Furthermore, Stokowski was prophetic in identifying the need to diversify and expand the repertory. That need, if anything, has become more urgent since 1962. When Stokowski founded the ASO, Leonard Bernstein was the music director of the New York Philharmonic. The New York Philharmonic programs Bernstein presided over reveal a range and enterprise that were exceptional. The same can be said of Bernstein’s immediate successor, Pierre Boulez. Yet the trend from the 1970s on has been increasingly conservative. For many reasons, orchestral programming around the world has become far more risk-averse and conventional than it was in 1962.

But the hope that has most distressingly failed to materialize is the expectation regarding the economic conditions of the orchestra. The changes in technology and communication that were supposed to expand the economic viability and commercial market for orchestra music have, it turns out, undermined it by producing an overwhelming competition in alternative media—cinema, television, video games, internet, mobile devices—in a way that Stokowski’s audiences could never have imagined. Today, technology has altered the very concept of audience, as well as the phenomena of fame, popular demand, dissemination, and critical influence. Instead of developing a wider market for orchestral music, the sea-change in media has put many orchestras in danger of becoming fossilized in a reactionary construct of tradition and a standard repertory, a powerful but distorted representation of the history of music.

Hector Berlioz once lamented that composing symphonic music was an irrational activity because it inevitably required the largesse of a very few people in order to be heard. In the immediate post-World War II years it was thought this circumstance could be changed. But Berlioz has turned out to be right. Already in 1966, William Baumol and William Bowen published their now legendary study on the inherent unsustainability of the orchestra in a market economy. A recent study, economist Robert J. Flanagan’s The Perilous Life of Symphony Orchestras, gives a compelling account of the probable fate of orchestras if forced to operate solely on a commercial earned-income basis. Flanagan makes it abundantly clear that if orchestras are to survive (and many will not), there can be no expectation that they will survive on the basis of ticket sales or standard models of business efficiency. The legitimate requirements of a living wage among musicians have driven the cost of orchestras well beyond what can be reasonably passed on to ticket buyers. If orchestral music is to be made available at reasonable prices to a diverse public in a democratic society today, then orchestral music and opera once again will require, as Berlioz observed, massive patronage, philanthropic largesse from the wealthy, the state, or alliances with not-for-profit institutions that serve the public good.

The challenge facing classical music today is not a depletion of audience or potential audience, or the aging of the audience. The real problem is that the very wealthy no longer consider it their civic responsibility to contribute to the traditions of the symphony orchestra. Their attentions have turned elsewhere. The great patrons of orchestral music, especially in the twentieth century, were often lovers of music and amateurs, but even those who were not felt it their duty to enhance the quality of life in the cities in which they lived. Civic leadership meant the creation of great artistic institutions that would make the city great. It is ironic that one single donor—Samuel Rubin—made the ASO possible in 1962, just as one single donor made Carnegie Hall possible in 1891. When Rubin died, the ASO almost died with him. The tradition of philanthropy that Rubin represented is fading. If orchestras are to survive this century, they will have to build innovative partnerships with like-minded institutions such as universities and foundations, which function to preserve and promote the non-commercial pursuits, discoveries, and accomplishments that define our cultural heritage.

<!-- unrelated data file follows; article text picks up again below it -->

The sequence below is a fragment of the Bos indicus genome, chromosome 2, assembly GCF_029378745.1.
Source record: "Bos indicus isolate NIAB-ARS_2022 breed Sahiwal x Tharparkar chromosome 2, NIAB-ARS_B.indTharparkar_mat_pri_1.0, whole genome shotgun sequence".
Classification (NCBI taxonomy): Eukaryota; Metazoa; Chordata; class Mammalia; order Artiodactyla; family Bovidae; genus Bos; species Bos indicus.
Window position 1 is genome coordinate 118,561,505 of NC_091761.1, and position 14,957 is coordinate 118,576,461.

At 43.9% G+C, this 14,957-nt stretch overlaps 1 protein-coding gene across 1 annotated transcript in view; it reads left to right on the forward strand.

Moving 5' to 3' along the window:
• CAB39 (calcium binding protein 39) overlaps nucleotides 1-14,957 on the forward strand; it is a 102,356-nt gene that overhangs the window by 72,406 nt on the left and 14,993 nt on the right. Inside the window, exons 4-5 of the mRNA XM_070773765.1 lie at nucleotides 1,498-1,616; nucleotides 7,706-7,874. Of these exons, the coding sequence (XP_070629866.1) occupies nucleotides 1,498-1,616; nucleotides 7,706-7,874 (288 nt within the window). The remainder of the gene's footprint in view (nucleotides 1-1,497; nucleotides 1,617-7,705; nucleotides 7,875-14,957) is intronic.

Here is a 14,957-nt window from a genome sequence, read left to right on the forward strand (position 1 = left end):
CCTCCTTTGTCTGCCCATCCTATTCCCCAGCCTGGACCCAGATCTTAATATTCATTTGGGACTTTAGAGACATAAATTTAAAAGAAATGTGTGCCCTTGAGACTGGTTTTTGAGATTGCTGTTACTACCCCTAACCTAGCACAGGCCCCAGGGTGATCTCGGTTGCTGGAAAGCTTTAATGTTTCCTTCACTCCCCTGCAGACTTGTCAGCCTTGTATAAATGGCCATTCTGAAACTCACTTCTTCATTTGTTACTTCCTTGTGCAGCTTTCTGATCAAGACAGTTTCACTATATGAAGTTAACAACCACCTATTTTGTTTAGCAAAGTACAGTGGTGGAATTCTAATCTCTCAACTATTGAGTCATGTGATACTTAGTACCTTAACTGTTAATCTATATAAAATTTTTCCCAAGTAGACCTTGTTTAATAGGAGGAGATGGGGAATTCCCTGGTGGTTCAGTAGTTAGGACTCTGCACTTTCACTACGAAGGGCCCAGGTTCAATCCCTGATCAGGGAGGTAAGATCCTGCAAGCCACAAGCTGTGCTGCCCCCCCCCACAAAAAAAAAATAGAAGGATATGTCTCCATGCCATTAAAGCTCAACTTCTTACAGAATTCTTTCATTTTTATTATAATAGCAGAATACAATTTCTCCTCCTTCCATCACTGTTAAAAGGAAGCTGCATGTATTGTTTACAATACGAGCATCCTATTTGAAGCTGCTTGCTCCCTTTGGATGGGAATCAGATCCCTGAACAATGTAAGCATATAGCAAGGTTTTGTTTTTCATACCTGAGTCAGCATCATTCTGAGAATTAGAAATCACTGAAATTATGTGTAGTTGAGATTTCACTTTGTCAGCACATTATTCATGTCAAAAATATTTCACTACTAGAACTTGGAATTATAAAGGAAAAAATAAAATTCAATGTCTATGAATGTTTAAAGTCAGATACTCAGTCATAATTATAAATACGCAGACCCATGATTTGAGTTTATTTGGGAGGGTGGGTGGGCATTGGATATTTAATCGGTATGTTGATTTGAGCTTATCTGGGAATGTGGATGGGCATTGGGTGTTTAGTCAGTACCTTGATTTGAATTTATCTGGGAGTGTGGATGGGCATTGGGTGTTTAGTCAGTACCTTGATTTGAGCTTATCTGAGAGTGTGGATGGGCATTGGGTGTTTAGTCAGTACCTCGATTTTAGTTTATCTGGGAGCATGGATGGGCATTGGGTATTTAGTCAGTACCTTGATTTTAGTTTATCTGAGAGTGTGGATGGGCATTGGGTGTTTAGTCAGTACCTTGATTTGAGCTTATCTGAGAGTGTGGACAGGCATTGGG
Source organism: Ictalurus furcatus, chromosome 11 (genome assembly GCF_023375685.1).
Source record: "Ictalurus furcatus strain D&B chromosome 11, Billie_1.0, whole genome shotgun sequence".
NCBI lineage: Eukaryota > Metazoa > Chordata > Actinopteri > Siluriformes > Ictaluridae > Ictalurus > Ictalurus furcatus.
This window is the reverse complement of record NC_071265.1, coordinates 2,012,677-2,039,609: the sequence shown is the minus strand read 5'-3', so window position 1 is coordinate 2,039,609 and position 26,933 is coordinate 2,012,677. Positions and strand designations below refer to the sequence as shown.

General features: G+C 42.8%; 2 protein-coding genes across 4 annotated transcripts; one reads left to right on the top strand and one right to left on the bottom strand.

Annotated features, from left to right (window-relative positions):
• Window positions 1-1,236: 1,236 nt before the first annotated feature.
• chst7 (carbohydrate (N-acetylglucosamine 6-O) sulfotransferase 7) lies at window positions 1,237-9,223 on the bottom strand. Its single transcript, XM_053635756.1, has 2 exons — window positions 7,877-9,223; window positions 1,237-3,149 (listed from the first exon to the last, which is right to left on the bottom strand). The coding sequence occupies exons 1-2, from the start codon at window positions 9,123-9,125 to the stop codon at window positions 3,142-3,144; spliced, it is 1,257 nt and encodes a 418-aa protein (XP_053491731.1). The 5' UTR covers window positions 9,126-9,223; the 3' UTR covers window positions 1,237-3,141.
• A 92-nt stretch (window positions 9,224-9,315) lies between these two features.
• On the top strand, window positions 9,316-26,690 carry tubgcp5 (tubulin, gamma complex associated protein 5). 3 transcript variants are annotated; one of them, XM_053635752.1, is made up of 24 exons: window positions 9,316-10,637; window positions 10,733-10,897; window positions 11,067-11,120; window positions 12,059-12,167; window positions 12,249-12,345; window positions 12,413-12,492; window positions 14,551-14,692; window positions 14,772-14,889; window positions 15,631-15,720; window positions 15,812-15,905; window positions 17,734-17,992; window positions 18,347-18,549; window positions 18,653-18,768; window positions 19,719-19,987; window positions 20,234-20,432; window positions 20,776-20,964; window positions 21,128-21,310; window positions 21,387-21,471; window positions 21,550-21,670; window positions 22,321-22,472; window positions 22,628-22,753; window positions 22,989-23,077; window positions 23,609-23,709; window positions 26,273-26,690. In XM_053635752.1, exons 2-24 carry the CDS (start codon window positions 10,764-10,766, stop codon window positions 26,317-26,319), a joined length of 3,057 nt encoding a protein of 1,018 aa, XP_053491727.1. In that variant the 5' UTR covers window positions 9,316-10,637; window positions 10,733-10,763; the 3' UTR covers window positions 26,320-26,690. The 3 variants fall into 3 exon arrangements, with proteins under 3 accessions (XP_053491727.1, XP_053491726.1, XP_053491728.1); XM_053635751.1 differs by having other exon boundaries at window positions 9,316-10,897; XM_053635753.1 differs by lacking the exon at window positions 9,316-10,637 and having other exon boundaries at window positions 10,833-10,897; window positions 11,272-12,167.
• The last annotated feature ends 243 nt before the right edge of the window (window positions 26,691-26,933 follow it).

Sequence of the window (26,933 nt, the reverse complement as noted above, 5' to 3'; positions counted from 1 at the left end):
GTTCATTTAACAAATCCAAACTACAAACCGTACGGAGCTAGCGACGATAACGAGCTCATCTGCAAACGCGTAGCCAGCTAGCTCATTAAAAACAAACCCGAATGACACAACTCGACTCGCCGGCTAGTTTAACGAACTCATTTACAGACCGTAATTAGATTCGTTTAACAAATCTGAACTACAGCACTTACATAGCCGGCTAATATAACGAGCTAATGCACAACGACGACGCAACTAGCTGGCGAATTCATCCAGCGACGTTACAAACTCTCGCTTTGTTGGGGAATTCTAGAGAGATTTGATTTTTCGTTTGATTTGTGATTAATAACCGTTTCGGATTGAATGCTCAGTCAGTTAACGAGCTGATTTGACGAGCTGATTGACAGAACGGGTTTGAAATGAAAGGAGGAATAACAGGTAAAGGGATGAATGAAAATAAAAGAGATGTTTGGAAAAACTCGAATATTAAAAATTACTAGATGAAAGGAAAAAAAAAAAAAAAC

In the face of crushing constraints, the ASO during the last twenty years has sought to perpetuate Stokowski’s vision. The ASO owes a debt to its loyal audience, to its donors, and to those institutions that have partnered with it, particularly Bard College. In the past twenty years we have focused mainly on two objectives. The first is a reconsideration of the rich history of orchestral music in the nineteenth and twentieth centuries. We have brought back unjustly forgotten repertoire. Precisely owing to the changing character of culture and education, the ASO has tried to expand the audience for symphonic music by programming in a new way, highlighting the enormous diversity of all that is out there, rather than simply repeating the works that audiences seem to know best.

In a universe of such wide-ranging repertory, it becomes more difficult to dismiss orchestral music as a remote, arcane field. We believe that rejecting orchestral music because one may not like Beethoven is akin to rejecting reading because Shakespeare seems obscure, or deciding all cinema is useless because one saw a few ghastly movies. The ASO does not passively accept the idea that concert music can be represented by just a few works, or that it is an activity detached from the conduct of ordinary life. Even the greatest music will not be interesting if listeners see no connection between it and their own experience. Therefore the second objective has been to reinstate the link between music and other aspects of culture such as the visual arts, politics, literature, and history itself. ASO subscribers will have a better perspective on the Pussy Riot incident (which, incidentally, took place in the Church for whose dedication Tchaikovsky composed the 1812 Overture) if they saw the several programs we presented on music under Soviet rule. Fans of The Twilight Saga might be fascinated to know that an opera written back in the nineteenth century (Marschner’s Der Vampyr, which will be performed this season) was based on one of the original great vampire stories.